Federal health agency misled on dangers from poisoned drinking water at N.C. Marine base

After years of pressure from grassroots activists, the U.S. Agency for Toxic Substances and Disease Registry announced last week that it was withdrawing its 1997 report that wrongly claimed there was little cancer risk from chemical-contaminated drinking water at the U.S. Marine Corps Base Camp Lejeune near Jacksonville, N.C.

ATSDR said it would pull the public health assessment from its website because it could no longer stand by its accuracy.

The unusual announcement came from ATSDR Director William Cibulas at an April 28 meeting in Atlanta with an official community advisory panel involved in addressing the pollution problems at the base, the cleanup of which is being managed under the federal Superfund program for the nation's most toxic waste sites. The ATSDR study underestimated the severity of the contamination, Cibulas said.

In 1982, cancer-causing chemicals were detected in the drinking water at Lejeune, the Marine Corps' main base on the Atlantic coast. More than 70 chemicals were identified in all -- primarily the solvents trichloroethylene and perchloroethylene, but also benzene and other aromatic hydrocarbons, pesticides including DDT and chlordane, and toxic metals like lead and arsenic. In 2007, a retired Marine master sergeant named Jerry Ensminger found a 1981 document indicating a dump site for radioactive waste was located near a rifle range on the base. The document said the waste included strontium-90, which is known to cause leukemia and other cancers.

Ensminger served in the Marine Corps for 24 years, living for some of that time at Camp Lejeune. In 1985, his 9-year old daughter Janey (father and daughter pictured above) died of leukemia. He later went on to found an advocacy group called The Few, The Proud, The Forgotten that pressed the Marine Corps, ATSDR and other government agencies to take action on behalf of those affected by the contamination.

A division of the Centers for Disease Control and Prevention, the ATSDR has come under fire from federal lawmakers in recent years over its shoddy science. As Facing South has reported, the agency is the target of a probe by the House Science and Technology Investigations and Oversight subcommittee, whose chairman -- Rep. Brad Miller, a North Carolina Democrat -- accused it of "jackleg science" for actions including downplaying the health threat of formaldehyde in FEMA trailers provided to people displaced by Hurricane Katrina.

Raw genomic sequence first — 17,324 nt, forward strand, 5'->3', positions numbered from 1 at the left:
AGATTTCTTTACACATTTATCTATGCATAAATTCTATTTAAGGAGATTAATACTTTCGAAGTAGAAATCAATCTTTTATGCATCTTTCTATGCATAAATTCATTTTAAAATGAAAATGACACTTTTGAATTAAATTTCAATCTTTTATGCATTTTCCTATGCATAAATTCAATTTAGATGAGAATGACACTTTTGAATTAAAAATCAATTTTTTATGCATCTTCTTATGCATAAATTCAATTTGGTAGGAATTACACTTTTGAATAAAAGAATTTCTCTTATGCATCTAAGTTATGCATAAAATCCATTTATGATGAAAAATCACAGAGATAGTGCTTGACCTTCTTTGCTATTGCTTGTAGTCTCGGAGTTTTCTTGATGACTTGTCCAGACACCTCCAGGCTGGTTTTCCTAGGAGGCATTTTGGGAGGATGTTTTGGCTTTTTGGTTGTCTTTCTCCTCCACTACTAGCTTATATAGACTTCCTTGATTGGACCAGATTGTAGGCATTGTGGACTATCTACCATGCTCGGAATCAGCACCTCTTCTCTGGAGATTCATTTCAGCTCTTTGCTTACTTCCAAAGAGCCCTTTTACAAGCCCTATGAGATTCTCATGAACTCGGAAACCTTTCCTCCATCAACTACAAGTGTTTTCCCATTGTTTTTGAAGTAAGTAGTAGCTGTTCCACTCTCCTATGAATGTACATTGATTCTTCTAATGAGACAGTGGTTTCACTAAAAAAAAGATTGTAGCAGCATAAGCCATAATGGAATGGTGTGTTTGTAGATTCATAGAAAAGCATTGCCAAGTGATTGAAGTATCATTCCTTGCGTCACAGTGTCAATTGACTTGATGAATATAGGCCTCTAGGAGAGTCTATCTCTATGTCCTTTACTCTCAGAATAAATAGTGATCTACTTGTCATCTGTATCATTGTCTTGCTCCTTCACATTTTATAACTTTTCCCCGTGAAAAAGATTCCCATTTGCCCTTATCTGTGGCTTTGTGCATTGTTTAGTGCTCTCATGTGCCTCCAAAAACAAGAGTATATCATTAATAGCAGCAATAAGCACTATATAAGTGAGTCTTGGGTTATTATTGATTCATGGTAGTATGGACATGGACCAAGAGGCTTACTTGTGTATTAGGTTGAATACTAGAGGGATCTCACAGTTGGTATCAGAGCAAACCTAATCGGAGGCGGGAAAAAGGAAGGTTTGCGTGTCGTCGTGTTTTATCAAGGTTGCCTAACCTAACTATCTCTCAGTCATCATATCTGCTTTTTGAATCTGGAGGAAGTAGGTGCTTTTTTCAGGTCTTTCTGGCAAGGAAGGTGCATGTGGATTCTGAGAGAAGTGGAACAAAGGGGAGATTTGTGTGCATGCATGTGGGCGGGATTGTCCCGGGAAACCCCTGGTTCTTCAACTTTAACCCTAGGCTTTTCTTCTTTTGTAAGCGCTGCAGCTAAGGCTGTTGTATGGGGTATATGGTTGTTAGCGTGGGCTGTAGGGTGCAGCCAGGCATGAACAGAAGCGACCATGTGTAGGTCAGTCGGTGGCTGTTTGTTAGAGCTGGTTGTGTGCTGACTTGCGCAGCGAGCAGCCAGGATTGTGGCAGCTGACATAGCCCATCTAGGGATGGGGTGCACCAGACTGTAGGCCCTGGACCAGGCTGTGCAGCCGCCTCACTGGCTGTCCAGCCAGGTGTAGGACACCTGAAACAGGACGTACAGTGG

Miller called ATSDR's withdrawal of the flawed health assessment "a welcome step." However, he noted that it took the agency more than 10 years -- along with pressure from activists, media scrutiny and Congressional hearings -- for that to happen. He called on the agency to review other public health assessments in cases where problems have been identified and to take action to ensure similar mistakes don't occur in the future.

"Other steps are necessary to ensure that the agency's future public health assessments are scientifically sound, achieve valid public health conclusions and are based on the most current set of data and information available," said Miller. "Unfortunately, the Subcommittee's investigation of ATSDR over the past year has found that is often not the case."

Miller noted that Camp Lejeune activists have long pointed out that ATSDR's 1997 report used flawed data to support its conclusion that exposure to the detected levels of contaminants would not pose a health hazard for adults. The subcommittee attempted to review those findings but discovered that ATSDR had lost many of the documents and data upon which it based its assessment.

As many as 1 million people may have been exposed to the water contamination at the base, according to the Associated Press. An ongoing study is looking at whether fetuses may have been harmed, and families have filed legal claims for more than $33 billion in damages.

The military newspaper Stars & Stripes reports that the Marine Corps is currently trying to reach about 500,000 people who lived and worked on the based from November 1957 through February 1987, the period during which it's believed residents were exposed to contaminated water. They're asked to register by calling (877) 261-9782 weekdays from 8:30 a.m. to 5 p.m. EST or by visiting the Marines' online registry.

(Photo of Jerry and Janey Ensminger from the Ensminger family. For more photos of people whose lives were affected by the pollution at Camp Lejeune, please visit The Few, The Proud, The Forgotten's online photo gallery.)